During the most recent legislative session, Kentucky’s General Assembly adopted part of the Uniform Power of Attorney Act (UPOAA) in Kentucky House Bill 11. Read more to hear about why the law was enacted, when it goes into effect, and what it does.Read More
Occasionally, a client wants to disinherit a family member. This could be for a variety of reasons: the family member does not need the money, the family member is a bad apple, or there is someone else who needs the inheritance more.
There is a popular misconception that the client must leave these disinherited individuals an inheritance of $1.00. Such a bequest is completely unnecessary and could actually cost your estate.Read More
The main way most American families save for the future is through private retirement savings plans such as 401(k)s and IRAs. These plans offer the opportunity to designate a beneficiary upon the death of the account holder. These designations allow the account assets to bypass probate and pass directly to the named beneficiaries. Often, individuals make these decisions when initially setting up the account and never reconsider them.Read More
Whether it is Alzheimer’s disease, dementia, Huntington’s, ALS, MS or another illness, when a family member has been dealt a life-altering diagnosis, it changes the way you must plan for the future. A family with a person who has received such a diagnosis should seek legal advice as soon as possible. Even if the individual with the diagnosis is cognitively impaired, it does not mean that they cannot be a part of the planning process. Many times, the impaired individual can be actively involved.Read More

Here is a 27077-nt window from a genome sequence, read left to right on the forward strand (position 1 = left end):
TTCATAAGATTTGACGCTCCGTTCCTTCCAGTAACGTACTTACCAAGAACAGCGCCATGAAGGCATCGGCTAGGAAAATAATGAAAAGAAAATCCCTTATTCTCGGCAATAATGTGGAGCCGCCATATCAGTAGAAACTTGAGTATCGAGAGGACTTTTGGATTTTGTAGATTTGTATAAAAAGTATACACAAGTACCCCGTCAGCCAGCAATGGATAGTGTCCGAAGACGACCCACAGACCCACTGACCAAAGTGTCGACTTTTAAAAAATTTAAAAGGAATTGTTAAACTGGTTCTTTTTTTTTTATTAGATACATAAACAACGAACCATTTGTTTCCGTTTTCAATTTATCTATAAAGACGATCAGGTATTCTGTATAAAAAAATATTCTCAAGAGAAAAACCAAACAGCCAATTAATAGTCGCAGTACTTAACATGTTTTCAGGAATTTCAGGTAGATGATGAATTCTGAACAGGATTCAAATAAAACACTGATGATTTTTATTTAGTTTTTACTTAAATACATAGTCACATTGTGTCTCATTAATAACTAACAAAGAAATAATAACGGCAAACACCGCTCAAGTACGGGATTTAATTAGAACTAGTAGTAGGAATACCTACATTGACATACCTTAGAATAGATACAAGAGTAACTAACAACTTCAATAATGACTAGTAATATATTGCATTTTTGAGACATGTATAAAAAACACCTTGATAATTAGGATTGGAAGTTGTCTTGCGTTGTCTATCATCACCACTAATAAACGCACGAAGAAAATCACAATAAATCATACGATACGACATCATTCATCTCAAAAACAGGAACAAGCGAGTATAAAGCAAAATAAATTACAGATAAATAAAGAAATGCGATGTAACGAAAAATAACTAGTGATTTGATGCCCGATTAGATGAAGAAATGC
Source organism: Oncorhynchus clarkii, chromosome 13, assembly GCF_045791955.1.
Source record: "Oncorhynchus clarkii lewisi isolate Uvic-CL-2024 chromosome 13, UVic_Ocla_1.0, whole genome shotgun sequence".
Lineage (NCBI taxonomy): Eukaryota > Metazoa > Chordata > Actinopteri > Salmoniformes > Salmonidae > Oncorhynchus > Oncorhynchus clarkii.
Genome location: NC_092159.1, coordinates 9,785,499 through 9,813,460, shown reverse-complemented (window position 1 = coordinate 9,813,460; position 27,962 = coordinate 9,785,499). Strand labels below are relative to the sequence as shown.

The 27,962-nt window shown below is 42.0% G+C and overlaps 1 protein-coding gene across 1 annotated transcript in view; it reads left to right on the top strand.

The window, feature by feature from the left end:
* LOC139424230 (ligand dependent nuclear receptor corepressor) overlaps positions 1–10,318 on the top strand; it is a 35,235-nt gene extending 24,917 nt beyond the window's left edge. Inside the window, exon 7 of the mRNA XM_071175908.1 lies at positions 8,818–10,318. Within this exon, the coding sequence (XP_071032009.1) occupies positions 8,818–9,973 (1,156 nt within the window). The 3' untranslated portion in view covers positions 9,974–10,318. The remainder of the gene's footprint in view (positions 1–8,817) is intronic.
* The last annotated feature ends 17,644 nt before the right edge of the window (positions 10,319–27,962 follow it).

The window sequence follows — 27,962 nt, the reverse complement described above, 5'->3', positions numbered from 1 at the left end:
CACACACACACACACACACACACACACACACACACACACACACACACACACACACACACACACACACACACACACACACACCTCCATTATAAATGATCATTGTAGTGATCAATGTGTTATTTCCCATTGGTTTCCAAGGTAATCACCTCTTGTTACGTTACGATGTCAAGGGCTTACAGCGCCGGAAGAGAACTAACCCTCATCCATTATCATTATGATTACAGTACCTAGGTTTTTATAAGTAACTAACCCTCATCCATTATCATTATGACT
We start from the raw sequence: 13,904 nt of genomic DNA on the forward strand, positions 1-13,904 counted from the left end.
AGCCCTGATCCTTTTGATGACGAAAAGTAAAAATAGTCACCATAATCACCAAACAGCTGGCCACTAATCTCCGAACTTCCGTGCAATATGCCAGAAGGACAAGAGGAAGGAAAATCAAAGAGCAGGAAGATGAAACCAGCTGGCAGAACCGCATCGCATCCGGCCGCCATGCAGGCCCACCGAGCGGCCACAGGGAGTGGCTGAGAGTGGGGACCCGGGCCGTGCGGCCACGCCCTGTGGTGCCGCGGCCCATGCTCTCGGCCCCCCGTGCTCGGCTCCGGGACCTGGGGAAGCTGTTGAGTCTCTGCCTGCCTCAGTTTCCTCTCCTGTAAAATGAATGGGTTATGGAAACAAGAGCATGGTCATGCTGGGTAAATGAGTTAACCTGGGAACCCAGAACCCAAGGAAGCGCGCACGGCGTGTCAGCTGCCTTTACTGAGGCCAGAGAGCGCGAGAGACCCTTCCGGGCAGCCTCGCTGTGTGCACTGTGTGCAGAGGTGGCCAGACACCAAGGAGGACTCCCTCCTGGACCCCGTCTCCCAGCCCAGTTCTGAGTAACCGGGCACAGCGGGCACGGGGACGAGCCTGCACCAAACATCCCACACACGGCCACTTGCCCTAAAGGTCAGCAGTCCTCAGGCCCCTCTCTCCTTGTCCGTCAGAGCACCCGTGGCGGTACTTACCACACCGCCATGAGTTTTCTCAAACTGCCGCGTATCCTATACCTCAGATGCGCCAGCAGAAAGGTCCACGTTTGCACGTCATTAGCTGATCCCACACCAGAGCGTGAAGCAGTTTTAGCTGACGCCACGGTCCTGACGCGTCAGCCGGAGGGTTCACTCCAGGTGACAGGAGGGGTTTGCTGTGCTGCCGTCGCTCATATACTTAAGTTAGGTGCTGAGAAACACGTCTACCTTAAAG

Elder law involves some traditional estate planning – wills, trusts, and powers-of-attorney. But an elder law attorney uses these devices to fulfill a client’s goals for the future while considering the costs of long-term care.Read More
Inter vivos gifting should feature prominently in the estate plans for our middle class clients who may have accumulated considerable wealth. The old limits of gifting $10,000 (now $14,000) to each family member every year is not useful if the family’s goals are to transfer wealth without taxation and to protect assets from expenditure for nursing home expenses. Because of changes in the tax code, a person may gift $5.3 million in one transaction and still experience no federal gift tax liability. Kentucky has no gift tax. Middle-class folks won’t ever see the federal limit and should not think of gifting in terms of the annual gift limit. If a person is trying to preserve assets from nursing home expenditures, then large gifts that occur earlier than five years before a person’s need for nursing home assistance is the goal as such gifts will invoke no Medicaid penalty. However, for clients who have done no planning, and now have a family member residing in a nursing home, inter vivos gifting can still be beneficial.Read More